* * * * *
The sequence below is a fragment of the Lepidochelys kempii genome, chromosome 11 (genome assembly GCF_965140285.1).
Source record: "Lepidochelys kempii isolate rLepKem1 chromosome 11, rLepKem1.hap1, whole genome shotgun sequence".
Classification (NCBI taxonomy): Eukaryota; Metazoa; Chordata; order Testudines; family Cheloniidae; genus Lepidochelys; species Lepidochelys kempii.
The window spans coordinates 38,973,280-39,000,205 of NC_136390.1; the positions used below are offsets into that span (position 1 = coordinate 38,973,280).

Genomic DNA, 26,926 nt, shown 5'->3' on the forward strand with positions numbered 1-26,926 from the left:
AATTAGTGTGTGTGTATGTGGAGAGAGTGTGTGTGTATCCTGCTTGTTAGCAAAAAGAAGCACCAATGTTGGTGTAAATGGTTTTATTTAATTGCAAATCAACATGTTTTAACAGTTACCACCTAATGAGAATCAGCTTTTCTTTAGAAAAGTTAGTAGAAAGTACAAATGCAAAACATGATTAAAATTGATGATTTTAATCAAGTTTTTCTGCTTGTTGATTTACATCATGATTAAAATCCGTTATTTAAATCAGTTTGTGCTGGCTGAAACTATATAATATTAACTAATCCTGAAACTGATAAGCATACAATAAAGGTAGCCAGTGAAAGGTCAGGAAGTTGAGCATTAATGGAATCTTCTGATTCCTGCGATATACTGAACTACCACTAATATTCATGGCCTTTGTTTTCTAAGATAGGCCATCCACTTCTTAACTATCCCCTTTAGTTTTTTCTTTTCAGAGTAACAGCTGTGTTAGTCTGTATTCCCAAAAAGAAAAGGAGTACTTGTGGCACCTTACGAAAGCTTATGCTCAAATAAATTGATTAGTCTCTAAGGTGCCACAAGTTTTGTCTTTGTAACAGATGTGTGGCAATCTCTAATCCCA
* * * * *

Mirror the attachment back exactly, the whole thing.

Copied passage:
The sequence below is a fragment of the Lepidochelys kempii genome, chromosome 11 (genome assembly GCF_965140285.1).
Source record: "Lepidochelys kempii isolate rLepKem1 chromosome 11, rLepKem1.hap1, whole genome shotgun sequence".
Classification (NCBI taxonomy): Eukaryota; Metazoa; Chordata; order Testudines; family Cheloniidae; genus Lepidochelys; species Lepidochelys kempii.
The window spans coordinates 38,973,280-39,000,205 of NC_136390.1; the positions used below are offsets into that span (position 1 = coordinate 38,973,280).

Genomic DNA, 26,926 nt, shown 5'->3' on the forward strand with positions numbered 1-26,926 from the left:
AATTAGTGTGTGTGTATGTGGAGAGAGTGTGTGTGTATCCTGCTTGTTAGCAAAAAGAAGCACCAATGTTGGTGTAAATGGTTTTATTTAATTGCAAATCAACATGTTTTAACAGTTACCACCTAATGAGAATCAGCTTTTCTTTAGAAAAGTTAGTAGAAAGTACAAATGCAAAACATGATTAAAATTGATGATTTTAATCAAGTTTTTCTGCTTGTTGATTTACATCATGATTAAAATCCGTTATTTAAATCAGTTTGTGCTGGCTGAAACTATATAATATTAACTAATCCTGAAACTGATAAGCATACAATAAAGGTAGCCAGTGAAAGGTCAGGAAGTTGAGCATTAATGGAATCTTCTGATTCCTGCGATATACTGAACTACCACTAATATTCATGGCCTTTGTTTTCTAAGATAGGCCATCCACTTCTTAACTATCCCCTTTAGTTTTTTCTTTTCAGAGTAACAGCTGTGTTAGTCTGTATTCCCAAAAAGAAAAGGAGTACTTGTGGCACCTTACGAAAGCTTATGCTCAAATAAATTGATTAGTCTCTAAGGTGCCACAAGTTTTGTCTTTGTAACAGATGTGTGGCAATCTCTAATCCCA